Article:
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For example:

  1. 我跟朋友去公园了。
  2. 我和朋友去公园了。

Are both of these sentences correct? Are there any subtle differences in the meaning conveyed?

If they are not entirely interchangeable, how do we know which one to use?

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In general, "和" is more similar to English word "and", while "跟", on the other hand, is less formal or even cheesy sometimes. "跟" may reflex the relationships between "我" and "朋友" as "我跟朋友去公园了" may mean "I went to park with my friend" where I actually followed his/her lead. – Flake Dec 14 '11 at 16:05
See also – 杨以轩 Jul 22 '13 at 4:01
up vote 6 down vote accepted

Both of them are correct, and the & here are the conjunction. The one 我同朋友去公园了 is also correct.

They are almost the same, but if you do want to distinguish the meanings (except for the spoken/written difference):

  1. 我跟朋友去公园了。: it seems like my friend (朋友) wanted to go to the park (公园), and s/he asked me whether I wanted to go with her/him. So I just went with her/him and left a message to my mother: "Mam, 我跟朋友去公园了".

  2. 我和朋友去公园了。: it seems like my friend and I were doing something together (e.g. having lunch), after it, we decided go to the park together.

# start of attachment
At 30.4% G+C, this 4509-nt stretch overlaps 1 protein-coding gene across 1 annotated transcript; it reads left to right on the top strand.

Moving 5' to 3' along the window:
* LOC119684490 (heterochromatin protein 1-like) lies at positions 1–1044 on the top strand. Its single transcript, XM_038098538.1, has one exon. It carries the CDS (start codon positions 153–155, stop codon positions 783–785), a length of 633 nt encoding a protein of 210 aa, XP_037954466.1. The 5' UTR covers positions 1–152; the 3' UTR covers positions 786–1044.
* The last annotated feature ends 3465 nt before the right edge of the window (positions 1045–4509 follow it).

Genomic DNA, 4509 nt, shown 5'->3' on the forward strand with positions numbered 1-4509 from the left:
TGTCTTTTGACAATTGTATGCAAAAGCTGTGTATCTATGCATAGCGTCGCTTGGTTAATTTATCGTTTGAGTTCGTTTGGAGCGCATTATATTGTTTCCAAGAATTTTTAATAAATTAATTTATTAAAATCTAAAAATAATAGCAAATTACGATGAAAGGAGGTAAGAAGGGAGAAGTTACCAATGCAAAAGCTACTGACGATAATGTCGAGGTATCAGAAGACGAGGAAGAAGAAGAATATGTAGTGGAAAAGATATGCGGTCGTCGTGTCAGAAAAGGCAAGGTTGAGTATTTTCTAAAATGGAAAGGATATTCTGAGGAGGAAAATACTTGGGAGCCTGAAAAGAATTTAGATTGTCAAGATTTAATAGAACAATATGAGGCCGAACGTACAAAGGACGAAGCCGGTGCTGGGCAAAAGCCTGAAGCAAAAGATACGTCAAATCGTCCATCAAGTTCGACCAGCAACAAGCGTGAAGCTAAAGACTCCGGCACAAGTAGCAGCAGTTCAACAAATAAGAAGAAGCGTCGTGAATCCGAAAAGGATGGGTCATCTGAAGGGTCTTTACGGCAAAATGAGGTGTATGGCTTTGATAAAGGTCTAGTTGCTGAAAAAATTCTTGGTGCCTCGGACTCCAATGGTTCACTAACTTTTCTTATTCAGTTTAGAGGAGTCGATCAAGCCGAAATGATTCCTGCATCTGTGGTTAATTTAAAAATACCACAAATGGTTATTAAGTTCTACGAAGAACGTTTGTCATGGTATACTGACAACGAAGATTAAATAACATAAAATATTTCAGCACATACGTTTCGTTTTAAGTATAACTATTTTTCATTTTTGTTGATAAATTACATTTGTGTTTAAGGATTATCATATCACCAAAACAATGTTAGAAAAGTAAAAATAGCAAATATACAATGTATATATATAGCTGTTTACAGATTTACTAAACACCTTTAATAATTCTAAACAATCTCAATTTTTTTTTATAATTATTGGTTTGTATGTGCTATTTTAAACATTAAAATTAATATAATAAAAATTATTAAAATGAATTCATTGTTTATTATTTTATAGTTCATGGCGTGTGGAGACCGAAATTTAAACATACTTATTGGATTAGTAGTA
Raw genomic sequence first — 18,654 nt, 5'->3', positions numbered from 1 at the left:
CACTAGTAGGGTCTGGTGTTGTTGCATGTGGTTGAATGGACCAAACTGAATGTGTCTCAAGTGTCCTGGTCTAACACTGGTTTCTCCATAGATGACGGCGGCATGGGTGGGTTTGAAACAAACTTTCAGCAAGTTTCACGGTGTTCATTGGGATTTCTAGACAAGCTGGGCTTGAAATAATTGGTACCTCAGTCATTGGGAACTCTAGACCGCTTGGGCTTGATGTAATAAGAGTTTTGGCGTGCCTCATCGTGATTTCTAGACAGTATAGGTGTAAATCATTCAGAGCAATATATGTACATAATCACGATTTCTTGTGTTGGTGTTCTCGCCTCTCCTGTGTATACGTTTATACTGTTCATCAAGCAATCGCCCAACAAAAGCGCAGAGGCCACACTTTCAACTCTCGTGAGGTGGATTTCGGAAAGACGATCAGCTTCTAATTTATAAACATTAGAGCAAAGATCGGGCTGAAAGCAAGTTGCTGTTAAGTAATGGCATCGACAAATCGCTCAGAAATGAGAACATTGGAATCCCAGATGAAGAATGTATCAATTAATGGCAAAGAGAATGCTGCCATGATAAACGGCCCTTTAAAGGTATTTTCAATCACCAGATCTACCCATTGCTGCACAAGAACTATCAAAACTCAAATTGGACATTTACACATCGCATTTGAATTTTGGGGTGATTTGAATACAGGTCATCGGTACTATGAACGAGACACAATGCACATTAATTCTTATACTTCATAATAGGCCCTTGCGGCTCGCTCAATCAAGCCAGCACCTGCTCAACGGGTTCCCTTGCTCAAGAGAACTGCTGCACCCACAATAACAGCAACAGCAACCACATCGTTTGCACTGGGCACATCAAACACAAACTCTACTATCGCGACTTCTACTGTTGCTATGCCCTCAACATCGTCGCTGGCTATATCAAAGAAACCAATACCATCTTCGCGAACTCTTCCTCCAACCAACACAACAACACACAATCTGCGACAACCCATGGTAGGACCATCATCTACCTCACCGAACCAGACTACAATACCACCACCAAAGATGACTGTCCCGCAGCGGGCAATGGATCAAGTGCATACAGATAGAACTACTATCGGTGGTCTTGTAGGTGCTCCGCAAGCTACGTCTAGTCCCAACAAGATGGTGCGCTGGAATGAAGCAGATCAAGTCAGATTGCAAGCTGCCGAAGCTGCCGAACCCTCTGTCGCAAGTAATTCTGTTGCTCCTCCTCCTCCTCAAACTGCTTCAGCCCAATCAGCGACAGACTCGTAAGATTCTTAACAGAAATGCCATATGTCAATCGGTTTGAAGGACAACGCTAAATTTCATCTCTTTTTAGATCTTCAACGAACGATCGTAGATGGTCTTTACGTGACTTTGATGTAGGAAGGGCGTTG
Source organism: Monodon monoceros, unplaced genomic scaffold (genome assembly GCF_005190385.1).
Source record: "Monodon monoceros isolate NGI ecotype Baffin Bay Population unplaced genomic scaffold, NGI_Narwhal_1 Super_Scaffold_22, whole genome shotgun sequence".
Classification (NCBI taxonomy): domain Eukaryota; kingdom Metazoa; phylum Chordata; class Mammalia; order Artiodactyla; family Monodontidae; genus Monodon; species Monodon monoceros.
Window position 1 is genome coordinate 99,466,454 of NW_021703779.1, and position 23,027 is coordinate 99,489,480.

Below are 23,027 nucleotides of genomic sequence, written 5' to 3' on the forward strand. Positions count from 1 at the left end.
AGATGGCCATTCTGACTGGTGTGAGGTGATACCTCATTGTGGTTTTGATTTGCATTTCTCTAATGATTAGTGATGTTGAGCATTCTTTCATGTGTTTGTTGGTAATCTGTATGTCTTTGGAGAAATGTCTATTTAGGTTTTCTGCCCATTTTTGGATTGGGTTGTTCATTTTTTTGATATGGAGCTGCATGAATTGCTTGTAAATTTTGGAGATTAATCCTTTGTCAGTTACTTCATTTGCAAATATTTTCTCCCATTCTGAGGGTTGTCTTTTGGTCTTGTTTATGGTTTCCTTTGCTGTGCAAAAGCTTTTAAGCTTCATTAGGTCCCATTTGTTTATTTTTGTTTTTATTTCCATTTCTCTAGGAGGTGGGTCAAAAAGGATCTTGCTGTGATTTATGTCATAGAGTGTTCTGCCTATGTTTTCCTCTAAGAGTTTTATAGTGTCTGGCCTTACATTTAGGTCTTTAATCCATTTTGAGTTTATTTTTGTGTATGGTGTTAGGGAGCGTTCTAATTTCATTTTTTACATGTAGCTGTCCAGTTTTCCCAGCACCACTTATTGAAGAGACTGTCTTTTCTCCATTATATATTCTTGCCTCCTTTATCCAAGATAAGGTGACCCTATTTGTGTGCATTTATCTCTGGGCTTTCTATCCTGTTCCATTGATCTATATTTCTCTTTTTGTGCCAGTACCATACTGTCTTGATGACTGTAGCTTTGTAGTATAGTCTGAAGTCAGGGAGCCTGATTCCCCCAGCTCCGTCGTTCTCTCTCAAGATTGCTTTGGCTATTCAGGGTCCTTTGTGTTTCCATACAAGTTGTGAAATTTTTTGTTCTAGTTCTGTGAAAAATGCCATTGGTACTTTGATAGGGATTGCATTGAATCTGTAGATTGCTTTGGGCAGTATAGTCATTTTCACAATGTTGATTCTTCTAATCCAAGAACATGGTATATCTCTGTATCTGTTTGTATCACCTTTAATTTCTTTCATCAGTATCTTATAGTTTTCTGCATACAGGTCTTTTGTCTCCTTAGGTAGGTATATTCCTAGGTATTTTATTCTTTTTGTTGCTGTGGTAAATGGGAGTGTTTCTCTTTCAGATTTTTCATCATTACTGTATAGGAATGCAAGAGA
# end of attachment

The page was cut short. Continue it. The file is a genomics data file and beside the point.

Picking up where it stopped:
Maybe that's not a very good example. But I cannot think of a better one because both of them are almost the same (99.9%). :p

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Just curious, in this usage of 和 (and I guess most usages) can you pronounce it with either 'he' or 'han'? – pyko Feb 12 '12 at 21:11
@pyko, han4 is the Taiwanese (Mandarin) reading of 和, he2 is the Mainland (Mandarin) reading. – juckele Jul 22 '13 at 21:01

Both sentences are grammatically correct and almost the same in meaning. Speaking of the slight difference, the first sentence (跟) is more of an oral language while the second (和) is kind of formal or written.

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Almost the same in meaning, but not exactly the same? Is there some other difference except for the spoken/written difference? – dr Hannibal Lecter Dec 13 '11 at 23:05
@dr Hannibal Lecter: The difference between "I went to park with my friend" and "My friend and I went to park" if one must tell. But in practice, no one would notice. – Kabie Dec 14 '11 at 22:35

Both 和 and 跟 mean "with." In this regard, they are basically interchangeable.

Of the two, 和 is more formal. It is also the more "equal" of the two words.

跟 has the connotation of "following" or "tagging along" in order to be "with" someone. In Chinese society, that is actually more "acceptable," because you are being "agreeable," (as opposed to "proactive"). Meaning that many would find you the companion of choice.

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Tom, is there a side of the 跟 which is implicitly the 'following' side? I presume A跟B puts A as the 'follower' of B? – juckele Jul 22 '13 at 21:03

when 和 and 跟 mean "and" or "with",they are interchangeable,but when in other meaning,they are not interchangeable, for example,in the case that 跟 mean "follow",they are not interchangeable,like “我紧跟他,你跟上他”.

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according to - the most important difference between 跟 and 也:

跟 links nouns (things), 也 links verbs (actions)

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